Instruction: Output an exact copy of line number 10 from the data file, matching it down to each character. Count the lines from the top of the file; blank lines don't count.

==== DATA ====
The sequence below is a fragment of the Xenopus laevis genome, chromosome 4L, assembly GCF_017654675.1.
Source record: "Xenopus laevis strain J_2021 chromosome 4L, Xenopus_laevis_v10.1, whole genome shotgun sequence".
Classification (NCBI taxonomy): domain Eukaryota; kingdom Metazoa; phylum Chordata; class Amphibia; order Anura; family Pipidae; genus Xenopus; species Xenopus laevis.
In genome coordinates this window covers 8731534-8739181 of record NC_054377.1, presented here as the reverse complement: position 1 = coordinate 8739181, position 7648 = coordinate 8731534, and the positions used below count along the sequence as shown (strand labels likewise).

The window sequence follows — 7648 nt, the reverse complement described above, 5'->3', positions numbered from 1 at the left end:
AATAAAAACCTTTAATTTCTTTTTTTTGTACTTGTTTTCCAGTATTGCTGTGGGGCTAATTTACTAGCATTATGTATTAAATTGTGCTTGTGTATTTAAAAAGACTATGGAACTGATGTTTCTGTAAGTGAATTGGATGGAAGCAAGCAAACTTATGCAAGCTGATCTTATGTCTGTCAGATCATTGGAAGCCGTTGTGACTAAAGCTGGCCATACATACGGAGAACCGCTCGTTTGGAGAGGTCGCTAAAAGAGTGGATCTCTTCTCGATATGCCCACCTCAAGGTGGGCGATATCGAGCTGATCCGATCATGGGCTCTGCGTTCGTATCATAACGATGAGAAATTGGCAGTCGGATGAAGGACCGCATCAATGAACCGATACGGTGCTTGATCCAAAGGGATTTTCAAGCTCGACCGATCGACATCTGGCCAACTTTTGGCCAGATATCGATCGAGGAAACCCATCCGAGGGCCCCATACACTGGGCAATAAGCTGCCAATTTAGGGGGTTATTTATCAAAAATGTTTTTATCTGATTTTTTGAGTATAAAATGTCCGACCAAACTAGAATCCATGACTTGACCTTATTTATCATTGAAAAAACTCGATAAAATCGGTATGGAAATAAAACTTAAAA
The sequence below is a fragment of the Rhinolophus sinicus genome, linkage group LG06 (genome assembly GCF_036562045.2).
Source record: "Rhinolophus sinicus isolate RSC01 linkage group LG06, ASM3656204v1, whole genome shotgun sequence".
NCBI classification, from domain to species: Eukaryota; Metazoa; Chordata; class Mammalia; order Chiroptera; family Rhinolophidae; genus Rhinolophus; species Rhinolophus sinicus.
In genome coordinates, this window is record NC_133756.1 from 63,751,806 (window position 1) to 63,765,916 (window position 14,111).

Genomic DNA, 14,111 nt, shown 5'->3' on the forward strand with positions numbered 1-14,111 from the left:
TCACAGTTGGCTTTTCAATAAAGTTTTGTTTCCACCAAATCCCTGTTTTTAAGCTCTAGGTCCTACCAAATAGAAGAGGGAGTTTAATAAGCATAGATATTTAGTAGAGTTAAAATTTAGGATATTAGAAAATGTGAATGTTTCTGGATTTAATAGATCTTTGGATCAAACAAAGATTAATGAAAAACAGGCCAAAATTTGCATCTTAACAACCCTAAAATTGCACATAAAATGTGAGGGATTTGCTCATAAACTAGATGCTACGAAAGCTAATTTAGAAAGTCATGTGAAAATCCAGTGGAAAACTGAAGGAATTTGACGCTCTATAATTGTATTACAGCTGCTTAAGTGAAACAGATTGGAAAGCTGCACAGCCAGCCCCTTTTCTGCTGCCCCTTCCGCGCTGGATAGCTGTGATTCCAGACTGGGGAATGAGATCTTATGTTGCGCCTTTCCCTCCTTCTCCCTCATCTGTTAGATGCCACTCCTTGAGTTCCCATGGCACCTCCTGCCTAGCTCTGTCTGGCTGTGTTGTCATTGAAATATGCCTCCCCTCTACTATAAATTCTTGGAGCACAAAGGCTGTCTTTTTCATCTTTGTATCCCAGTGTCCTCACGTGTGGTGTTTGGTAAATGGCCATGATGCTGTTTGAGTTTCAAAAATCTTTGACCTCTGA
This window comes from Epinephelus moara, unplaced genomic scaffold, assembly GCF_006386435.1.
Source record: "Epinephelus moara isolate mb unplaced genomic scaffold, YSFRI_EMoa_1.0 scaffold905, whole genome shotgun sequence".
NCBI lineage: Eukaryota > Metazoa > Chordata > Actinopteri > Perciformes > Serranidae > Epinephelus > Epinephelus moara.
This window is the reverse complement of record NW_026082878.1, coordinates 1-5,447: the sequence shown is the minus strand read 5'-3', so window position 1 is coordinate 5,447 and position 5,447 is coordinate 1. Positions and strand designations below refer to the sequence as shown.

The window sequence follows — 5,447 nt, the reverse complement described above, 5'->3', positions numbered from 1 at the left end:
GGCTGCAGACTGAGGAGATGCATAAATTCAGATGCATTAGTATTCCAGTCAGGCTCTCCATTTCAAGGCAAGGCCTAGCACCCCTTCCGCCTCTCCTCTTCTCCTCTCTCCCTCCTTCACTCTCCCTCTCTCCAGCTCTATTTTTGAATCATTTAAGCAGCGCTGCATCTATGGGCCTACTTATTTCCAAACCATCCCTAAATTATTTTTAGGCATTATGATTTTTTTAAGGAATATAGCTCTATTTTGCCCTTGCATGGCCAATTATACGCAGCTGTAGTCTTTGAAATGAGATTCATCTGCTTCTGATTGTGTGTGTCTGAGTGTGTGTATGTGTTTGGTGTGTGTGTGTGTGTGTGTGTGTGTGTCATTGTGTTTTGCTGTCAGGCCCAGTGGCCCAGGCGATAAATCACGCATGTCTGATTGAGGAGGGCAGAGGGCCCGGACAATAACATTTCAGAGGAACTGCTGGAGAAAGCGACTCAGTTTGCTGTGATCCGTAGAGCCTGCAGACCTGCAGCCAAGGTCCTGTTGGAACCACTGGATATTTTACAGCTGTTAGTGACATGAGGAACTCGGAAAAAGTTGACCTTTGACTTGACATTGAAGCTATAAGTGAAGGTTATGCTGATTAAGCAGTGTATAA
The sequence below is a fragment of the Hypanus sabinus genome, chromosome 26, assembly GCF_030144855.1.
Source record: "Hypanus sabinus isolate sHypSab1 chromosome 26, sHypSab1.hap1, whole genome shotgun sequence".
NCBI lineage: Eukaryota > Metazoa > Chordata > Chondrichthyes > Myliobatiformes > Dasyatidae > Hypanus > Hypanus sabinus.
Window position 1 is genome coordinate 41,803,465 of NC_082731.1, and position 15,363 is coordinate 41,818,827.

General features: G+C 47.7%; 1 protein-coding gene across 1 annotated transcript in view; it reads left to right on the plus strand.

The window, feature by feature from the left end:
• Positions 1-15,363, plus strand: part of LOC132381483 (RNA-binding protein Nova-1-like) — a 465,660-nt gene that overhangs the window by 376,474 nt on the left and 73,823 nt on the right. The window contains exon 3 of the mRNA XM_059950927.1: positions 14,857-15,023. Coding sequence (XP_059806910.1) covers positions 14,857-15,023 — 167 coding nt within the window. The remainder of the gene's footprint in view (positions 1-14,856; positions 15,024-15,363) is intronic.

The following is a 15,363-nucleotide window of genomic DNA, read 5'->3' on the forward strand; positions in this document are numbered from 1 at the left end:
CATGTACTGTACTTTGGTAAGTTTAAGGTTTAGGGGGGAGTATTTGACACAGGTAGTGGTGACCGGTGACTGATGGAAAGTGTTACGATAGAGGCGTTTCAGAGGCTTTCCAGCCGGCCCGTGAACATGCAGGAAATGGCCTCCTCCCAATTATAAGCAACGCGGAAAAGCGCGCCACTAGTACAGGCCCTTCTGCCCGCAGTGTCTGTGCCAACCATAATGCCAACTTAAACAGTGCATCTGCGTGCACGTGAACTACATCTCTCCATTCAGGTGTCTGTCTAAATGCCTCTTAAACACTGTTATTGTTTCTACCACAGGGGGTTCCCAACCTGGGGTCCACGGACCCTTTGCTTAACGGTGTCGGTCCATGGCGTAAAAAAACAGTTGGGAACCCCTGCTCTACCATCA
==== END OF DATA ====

In genome coordinates, this window is record NC_133756.1 from 63,751,806 (window position 1) to 63,765,916 (window position 14,111).